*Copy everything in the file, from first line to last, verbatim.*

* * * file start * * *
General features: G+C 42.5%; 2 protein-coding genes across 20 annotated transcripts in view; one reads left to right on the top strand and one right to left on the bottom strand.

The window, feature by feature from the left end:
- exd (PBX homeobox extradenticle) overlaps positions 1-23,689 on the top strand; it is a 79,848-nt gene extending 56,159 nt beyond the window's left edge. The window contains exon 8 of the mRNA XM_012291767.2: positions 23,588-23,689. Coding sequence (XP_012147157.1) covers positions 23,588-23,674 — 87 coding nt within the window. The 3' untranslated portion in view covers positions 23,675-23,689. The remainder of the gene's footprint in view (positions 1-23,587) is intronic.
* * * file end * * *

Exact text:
General features: G+C 42.5%; 2 protein-coding genes across 20 annotated transcripts in view; one reads left to right on the top strand and one right to left on the bottom strand.

The window, feature by feature from the left end:
- exd (PBX homeobox extradenticle) overlaps positions 1-23,689 on the top strand; it is a 79,848-nt gene extending 56,159 nt beyond the window's left edge. The window contains exon 8 of the mRNA XM_012291767.2: positions 23,588-23,689. Coding sequence (XP_012147157.1) covers positions 23,588-23,674 — 87 coding nt within the window. The 3' untranslated portion in view covers positions 23,675-23,689. The remainder of the gene's footprint in view (positions 1-23,587) is intronic.